Enterocin LD3 was purified using activity-guided multistep chromatography techniques such as cation-exchange and gel-filtration chromatography. The preparation’s purity was tested using reverse-phase ultra-performance liquid chromatography. The specific activity was tested to be 187.5 AU µg−1 with 13-fold purification. Purified enterocin LD3 was heat stable up to 121 °C (at 15 psi pressure) and pH 2–6. The activity was lost in the presence of papain, reduced by proteinase K, pepsin and trypsin, but was unaffected by amylase and lipase, suggesting proteinaceous nature of the compound and no role of carbohydrate and lipid moieties in the activity. MALDI-TOF/MS analysis of purified enterocin LD3 resolved m/z 4114.6, and N-terminal amino acid sequence was found to be H2NQGGQANQ–COOH suggesting a new bacteriocin. Dissipation of membrane potential, loss of internal ATP and bactericidal effect were recorded when indicator strain Micrococcus luteus was treated with enterocin LD3. It inhibited Gram-positive and Gram-negative bacteria including human pathogens such as Staphylococcus aureus, Pseudomonas fluorescens, Pseudomonas aeruginosa, Salmonella typhi, Shigella flexneri, Listeria monocytogenes, Escherichia coli O157:H7, E. coli (urogenic, a clinical isolate) and Vibrio sp. These properties of purified enterocin LD3 suggest its applications as a food biopreservative and as an alternative to clinical antibiotics. © 2016 Springer Science+Business Media New York


Faig A.,Rutgers University | Fitzgerald P.O.,Rutgers University | Fitzgerald P.O.,York College | Chikindas M.,Rutgers University | And 6 more authors.
Langmuir | Year: 2015

Cationic amphiphiles have received increasing attention as antimicrobials given their unique ability to disrupt bacteria cell membranes. While extensive research has demonstrated that amphiphiles' hydrophobic-to-charge ratio significantly modulates antibacterial activity, less work has focused on elucidating the specific impact of charge location on amphiphile bioactivity. In this study, two series of cationic amphiphiles, termed bola-like and gemini-like, were synthesized with analogous hydrophobic-to-charge ratios yet differing charge location, and their resulting antibacterial activity was assessed. Bola-like amphiphiles exhibited preferential activity against two Gram-positive bacteria, with activity increasing with increasing hydrophobicity, whereas gemini-like amphiphiles were active against both Gram-positive and Gram-negative bacteria, with activity decreasing with increasing hydrophobicity. After identifying lead compounds from each amphiphile series (bola- and gemini-like), biophysical experiments indicated that both amphiphiles were membrane-active; notably, the lead gemini-like amphiphile exhibited a strong dependence on electrostatic interactions for membrane interaction. In contrast, the lead bola-like amphiphile exhibited a reliance on both hydrophobic and electrostatic contributions. These results demonstrate that charge location significantly impacts cationic amphiphiles' antibacterial and membrane activity. © 2015 American Chemical Society.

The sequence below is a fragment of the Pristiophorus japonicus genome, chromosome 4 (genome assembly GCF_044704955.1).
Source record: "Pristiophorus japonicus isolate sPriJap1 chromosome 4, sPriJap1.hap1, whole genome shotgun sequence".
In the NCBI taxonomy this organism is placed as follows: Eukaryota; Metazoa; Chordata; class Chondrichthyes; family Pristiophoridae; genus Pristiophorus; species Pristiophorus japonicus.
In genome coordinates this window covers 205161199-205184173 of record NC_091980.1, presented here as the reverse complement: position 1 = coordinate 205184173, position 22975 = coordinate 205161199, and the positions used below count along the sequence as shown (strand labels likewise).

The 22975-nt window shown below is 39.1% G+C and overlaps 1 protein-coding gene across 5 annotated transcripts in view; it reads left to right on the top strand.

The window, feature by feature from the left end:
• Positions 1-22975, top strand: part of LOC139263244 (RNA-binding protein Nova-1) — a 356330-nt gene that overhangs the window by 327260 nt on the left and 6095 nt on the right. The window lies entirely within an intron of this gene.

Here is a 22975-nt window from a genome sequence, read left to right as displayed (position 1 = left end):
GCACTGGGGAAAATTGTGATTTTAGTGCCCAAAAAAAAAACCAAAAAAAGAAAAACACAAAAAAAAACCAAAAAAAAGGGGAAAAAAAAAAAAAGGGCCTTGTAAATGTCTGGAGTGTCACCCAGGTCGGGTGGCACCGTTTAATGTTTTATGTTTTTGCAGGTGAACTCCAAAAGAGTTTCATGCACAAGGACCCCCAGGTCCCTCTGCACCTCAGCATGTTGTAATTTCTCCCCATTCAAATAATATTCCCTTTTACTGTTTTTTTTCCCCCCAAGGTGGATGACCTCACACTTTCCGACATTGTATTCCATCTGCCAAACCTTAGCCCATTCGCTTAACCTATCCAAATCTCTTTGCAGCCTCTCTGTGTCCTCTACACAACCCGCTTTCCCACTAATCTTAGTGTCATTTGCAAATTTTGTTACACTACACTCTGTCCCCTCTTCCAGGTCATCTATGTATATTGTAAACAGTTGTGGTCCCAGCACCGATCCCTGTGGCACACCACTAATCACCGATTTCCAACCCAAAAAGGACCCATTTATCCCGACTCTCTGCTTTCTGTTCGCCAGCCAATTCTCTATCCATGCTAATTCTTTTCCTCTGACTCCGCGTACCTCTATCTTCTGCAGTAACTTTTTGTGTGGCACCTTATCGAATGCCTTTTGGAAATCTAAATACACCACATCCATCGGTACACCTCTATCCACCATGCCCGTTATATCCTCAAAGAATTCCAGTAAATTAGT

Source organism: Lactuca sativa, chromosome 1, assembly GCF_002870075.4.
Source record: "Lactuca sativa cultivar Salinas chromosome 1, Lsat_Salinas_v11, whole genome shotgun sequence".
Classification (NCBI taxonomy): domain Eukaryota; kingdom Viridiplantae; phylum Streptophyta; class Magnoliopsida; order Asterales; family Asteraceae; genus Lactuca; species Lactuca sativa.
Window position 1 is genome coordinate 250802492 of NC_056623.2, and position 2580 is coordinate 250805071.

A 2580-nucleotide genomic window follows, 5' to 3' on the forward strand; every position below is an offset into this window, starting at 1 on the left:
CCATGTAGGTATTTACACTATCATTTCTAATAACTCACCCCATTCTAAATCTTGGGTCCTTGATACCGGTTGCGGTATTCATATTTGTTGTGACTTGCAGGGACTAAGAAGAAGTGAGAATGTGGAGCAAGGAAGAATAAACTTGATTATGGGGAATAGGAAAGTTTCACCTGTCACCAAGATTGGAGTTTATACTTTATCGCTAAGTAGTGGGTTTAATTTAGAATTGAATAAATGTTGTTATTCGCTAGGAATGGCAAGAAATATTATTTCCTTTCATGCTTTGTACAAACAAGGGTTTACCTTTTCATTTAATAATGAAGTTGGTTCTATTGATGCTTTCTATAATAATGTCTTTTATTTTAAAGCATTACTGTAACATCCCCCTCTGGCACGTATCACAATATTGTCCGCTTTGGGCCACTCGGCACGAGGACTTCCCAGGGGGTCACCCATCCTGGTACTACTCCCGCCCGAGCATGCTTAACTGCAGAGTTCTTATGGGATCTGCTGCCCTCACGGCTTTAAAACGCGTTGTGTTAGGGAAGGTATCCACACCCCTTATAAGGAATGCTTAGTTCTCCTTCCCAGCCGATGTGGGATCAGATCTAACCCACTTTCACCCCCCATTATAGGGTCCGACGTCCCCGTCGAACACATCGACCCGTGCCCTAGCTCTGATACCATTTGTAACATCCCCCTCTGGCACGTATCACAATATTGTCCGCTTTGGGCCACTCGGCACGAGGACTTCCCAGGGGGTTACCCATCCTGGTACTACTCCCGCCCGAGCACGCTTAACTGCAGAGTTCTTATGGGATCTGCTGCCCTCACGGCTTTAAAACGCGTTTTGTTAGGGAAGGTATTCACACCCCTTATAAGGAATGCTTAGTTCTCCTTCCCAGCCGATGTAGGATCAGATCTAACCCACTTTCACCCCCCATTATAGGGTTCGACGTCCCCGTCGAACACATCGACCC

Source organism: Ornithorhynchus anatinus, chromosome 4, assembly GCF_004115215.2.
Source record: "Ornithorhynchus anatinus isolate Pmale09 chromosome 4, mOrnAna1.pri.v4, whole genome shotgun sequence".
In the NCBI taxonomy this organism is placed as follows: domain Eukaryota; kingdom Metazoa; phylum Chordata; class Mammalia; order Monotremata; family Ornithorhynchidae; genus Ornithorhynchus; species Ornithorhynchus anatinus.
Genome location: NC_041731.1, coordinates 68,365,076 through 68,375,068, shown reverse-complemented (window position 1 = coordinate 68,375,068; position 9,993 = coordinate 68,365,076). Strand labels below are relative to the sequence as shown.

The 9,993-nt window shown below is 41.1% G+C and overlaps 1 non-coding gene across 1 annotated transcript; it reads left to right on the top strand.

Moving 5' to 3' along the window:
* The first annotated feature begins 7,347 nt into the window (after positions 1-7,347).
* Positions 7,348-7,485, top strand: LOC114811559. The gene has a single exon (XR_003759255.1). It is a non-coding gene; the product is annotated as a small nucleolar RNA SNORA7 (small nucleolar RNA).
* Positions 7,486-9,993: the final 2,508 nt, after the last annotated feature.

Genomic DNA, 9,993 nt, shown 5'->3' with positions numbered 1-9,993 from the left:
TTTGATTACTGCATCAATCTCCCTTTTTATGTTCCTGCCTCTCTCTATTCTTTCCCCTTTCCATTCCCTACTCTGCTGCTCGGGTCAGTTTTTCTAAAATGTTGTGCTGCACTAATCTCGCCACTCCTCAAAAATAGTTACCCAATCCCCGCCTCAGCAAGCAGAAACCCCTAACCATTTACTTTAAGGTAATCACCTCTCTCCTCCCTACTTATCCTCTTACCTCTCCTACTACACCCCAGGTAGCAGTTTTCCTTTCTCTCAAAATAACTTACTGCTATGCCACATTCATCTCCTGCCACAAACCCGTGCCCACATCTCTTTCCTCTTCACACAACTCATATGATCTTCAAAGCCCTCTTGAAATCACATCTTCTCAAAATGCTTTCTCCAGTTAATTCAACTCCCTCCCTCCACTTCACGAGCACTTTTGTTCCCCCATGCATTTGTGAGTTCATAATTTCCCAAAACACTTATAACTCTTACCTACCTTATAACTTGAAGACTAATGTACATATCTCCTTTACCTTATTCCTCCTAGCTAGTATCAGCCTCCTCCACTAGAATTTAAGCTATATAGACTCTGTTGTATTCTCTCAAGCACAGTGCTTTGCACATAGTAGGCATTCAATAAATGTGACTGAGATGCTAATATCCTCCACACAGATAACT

Drider D.,CNRS Regional Laboratory of Agri-Food and Biotechnology Research: The Charles VIOLLETTE Institute | Bendali F.,University of Abderrahmane Mira de Béjaïa | Naghmouchi K.,Tunis el Manar University | Chikindas M.L.,Rutgers University | Chikindas M.L.,New Jersey Institute for Food
Probiotics and Antimicrobial Proteins | Year: 2016

This commentary was aimed at shedding light on the multifunction of bacteriocins mainly those produced by lactic acid bacteria. These antibacterial agents were first used to improve food safety and quality. With the increasing antibiotic resistance concern worldwide, they have been considered as viable agents to replace or potentiate the fading abilities of conventional antibiotics to control human pathogens. Bacteriocins were also shown to have potential as antiviral agents, plant protection agents, and anticancer agents. Bacteriocins were reported to be involved in shaping bacterial communities through inter- and intra-specific interactions, conferring therefore to producing strains a probiotic added value. Furthermore, bacteriocins recently were shown as molecules with a fundamental impact on the resilience and virulence of some pathogens. © 2016 Springer Science+Business Media New York


Ting Y.,Rutgers University | Jiang Y.,Rutgers University | Lan Y.,Rutgers University | Xia C.,Rutgers University | And 4 more authors.
Molecular Pharmaceutics | Year: 2015